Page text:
Girls don't just want to have fun
England's men are not the only ones on the rise. Jenny Thompson finds the women's team on the warpath for a third triumph
Unlike the men's team England's women have twice had their hands on the World Cup. But after they last raised it in 1993 their reputation began to unravel. By 2000 their worst finish - fifth out of eight - prompted Wisden to declare that John Harmer, then coach, would "need something of a magic wand to mount a meaningful campaign for the 2005 World Cup in South Africa".
Harmer and his successor Richard Bates have been assiduously sprinkling fairy dust ever since: England's sleeping beauties have risen from their slumber and made serious strides in the last two years to be lively outsiders in South Africa behind Australia and New Zealand.
The gradient has been steep since they were whitewashed by Australia in 2001. Fast forward three years, to last summer's one-day series against the world champions New Zealand, and England won 3-2. A fairy-tale ending is by no means impossible. So what has changed?
Much of the improvement lies with the innovative Super Fours, a tournament for the top 48 players in the country. The Super Fours has bridged the yawning gap between international and county level, not just in terms of playing standards but in on-pitch attitude.
Nobody embodies that change better than England's captain Clare Connor, who has given women's cricket an iconic face and a harder nose. She has also brought cohesiveness to a squad which has been welded from two different generations: Connor's equivalent of Michael Vaughan's PlayStation Generation - such as 18-year-old Jenny Gunn - mix easily with what the 39-year-old allrounder Clare Taylor describes as "the PG Tips gang".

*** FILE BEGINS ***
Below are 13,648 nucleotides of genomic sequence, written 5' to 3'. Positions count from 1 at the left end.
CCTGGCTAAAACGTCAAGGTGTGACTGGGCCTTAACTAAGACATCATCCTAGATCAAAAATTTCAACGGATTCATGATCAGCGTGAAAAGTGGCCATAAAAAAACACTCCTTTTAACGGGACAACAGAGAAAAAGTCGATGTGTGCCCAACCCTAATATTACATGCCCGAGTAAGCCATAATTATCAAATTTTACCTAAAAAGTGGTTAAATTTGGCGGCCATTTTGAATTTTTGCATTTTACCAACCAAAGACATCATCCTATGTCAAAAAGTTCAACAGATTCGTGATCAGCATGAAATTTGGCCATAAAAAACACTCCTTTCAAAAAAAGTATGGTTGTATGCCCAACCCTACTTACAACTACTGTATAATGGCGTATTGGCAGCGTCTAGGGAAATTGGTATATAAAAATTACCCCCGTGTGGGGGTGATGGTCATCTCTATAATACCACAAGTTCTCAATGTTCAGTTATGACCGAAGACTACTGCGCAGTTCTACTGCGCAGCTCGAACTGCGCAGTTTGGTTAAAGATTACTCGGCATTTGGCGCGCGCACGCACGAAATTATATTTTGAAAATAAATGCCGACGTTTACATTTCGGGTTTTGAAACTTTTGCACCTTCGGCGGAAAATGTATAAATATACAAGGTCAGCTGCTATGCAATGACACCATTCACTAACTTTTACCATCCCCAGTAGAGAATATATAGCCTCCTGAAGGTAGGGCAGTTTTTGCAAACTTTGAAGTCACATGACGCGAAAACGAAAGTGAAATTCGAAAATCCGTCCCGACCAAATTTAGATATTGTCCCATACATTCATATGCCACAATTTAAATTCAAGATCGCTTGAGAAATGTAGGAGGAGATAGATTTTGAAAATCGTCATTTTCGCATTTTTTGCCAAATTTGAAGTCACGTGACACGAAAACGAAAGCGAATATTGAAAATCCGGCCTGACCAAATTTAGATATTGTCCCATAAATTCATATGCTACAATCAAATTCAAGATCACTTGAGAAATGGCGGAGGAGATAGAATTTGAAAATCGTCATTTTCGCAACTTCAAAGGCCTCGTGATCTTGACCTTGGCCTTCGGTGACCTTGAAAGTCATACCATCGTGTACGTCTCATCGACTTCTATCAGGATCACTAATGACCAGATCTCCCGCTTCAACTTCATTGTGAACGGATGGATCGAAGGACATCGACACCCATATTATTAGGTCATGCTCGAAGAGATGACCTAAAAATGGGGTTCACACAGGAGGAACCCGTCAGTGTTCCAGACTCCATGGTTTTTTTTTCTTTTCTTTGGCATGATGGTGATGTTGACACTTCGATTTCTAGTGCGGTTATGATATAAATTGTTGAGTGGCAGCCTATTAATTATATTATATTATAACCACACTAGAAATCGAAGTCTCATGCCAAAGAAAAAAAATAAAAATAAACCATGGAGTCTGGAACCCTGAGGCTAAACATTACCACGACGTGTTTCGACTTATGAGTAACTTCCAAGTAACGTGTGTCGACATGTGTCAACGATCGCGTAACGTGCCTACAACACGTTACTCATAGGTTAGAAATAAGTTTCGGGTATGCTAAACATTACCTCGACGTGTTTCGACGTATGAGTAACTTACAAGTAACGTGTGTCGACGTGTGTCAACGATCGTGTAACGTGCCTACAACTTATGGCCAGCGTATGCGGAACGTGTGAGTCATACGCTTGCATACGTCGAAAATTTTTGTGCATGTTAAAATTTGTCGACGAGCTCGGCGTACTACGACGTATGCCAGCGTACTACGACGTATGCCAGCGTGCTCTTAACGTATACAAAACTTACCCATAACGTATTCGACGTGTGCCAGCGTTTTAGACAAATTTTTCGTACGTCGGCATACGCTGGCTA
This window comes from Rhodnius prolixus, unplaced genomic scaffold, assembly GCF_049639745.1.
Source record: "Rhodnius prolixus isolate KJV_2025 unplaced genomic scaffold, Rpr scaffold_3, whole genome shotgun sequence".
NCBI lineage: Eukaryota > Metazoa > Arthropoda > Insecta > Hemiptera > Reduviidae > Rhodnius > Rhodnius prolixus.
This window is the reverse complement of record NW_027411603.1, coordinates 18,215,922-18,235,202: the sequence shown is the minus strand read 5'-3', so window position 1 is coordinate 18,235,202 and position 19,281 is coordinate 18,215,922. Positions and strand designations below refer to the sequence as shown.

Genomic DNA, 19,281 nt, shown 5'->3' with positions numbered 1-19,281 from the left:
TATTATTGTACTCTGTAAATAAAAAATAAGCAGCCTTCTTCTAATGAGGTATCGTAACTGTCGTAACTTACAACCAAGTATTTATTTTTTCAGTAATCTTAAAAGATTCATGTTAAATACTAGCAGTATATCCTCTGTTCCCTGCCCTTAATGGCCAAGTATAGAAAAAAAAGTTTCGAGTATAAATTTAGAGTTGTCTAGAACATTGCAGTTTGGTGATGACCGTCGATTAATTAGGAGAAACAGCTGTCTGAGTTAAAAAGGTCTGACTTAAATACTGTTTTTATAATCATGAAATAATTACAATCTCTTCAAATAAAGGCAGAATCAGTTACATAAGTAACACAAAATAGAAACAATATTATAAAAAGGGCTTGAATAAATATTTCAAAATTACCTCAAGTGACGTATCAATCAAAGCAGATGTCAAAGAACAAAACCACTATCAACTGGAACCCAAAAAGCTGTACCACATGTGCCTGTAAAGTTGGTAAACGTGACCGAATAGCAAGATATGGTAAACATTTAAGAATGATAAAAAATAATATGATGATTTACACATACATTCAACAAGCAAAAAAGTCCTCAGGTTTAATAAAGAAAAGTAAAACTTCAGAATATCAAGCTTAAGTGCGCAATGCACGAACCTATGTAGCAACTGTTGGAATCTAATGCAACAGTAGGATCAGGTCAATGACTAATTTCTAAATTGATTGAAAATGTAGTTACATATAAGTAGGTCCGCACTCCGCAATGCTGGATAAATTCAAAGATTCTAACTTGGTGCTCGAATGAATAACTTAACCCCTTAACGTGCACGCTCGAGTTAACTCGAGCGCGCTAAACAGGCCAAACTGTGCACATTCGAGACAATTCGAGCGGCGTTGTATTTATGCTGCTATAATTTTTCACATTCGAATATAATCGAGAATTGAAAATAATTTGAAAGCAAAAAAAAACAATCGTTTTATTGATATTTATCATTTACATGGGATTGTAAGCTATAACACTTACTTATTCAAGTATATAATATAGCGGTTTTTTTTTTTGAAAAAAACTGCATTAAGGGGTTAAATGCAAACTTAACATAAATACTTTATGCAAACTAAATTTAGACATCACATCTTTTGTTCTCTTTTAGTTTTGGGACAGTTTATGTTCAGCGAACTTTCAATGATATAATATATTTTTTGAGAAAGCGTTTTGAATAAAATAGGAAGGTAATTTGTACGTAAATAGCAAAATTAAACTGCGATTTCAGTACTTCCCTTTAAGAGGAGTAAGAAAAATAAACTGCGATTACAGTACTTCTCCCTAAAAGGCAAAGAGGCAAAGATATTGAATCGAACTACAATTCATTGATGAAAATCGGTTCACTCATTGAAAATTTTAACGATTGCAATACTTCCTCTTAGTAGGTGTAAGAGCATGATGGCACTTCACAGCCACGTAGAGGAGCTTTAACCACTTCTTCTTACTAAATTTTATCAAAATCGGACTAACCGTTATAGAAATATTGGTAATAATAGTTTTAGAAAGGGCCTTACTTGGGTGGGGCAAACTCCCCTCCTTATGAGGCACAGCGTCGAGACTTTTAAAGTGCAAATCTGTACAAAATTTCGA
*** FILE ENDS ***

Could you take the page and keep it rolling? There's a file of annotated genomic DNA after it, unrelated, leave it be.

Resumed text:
Not that the bad old days have been completely washed away. Women's cricket may be more robust than ever but strains of the old, amateurish era remain. Taylor, who has played in both cricket and football World Cups, also works in schools and undertakes driving jobs and occasional speaking engagements. Imagine asking Freddie Flintoff to find time to deliver stock and work on his stock delivery while training to win a World Cup. And play football.
There might not have been a World Cup at all had it not been for a casual after-dinner chat between Rachael Heyhoe-Flint and Sir Jack Hayward, the godmother and godfather of the modern women's game in England. "Union Jack", best known for his patronage of the football club Wolverhampton Wanderers, financed most of the cricket World Cup - which took place in 1973, two years before the men came to the party - by stumping up £40,000.
Hayward had already financed two successive tours to the West Indies in 1969-70 and 1970-71 because, according to Heyhoe-Flint, "he loves women and he loves cricket, so what better than to support something that combines both?" Whatever his motivations, England beat Australia by 92 runs in the first final at Edgbaston.
England have always led the way in the women's game. In 1745, long before Captain Cook discovered Australia, the first women's match was recorded. The Reading Mercury described a game held at Guildford, between Hambleton and Bramley, as "the greatest cricket match that ever was played [in the South]. The girls bowled, batted, ran and catched as well as most men could." And, for the record, "the Bramley girls got 119 notches and the Hambleton girls 127".
As cricket took hold of the country, 18th-century matches could attract crowds of 3,000, with rowdy, rival supporters drinking and clashing. Such revelry was worsened by the heavy betting involved: £1,000 could be staked on one game as players competed for such prizes as gloves and pieces of lace. There was even a six-a-side match in 1775 where Six Single Women beat Six Married Women at Moulsey Hurst by 17 runs. And they were dedicated forerunners of fashion too, pioneering pyjama cricket with players wearing orange and blue as well as the traditional white.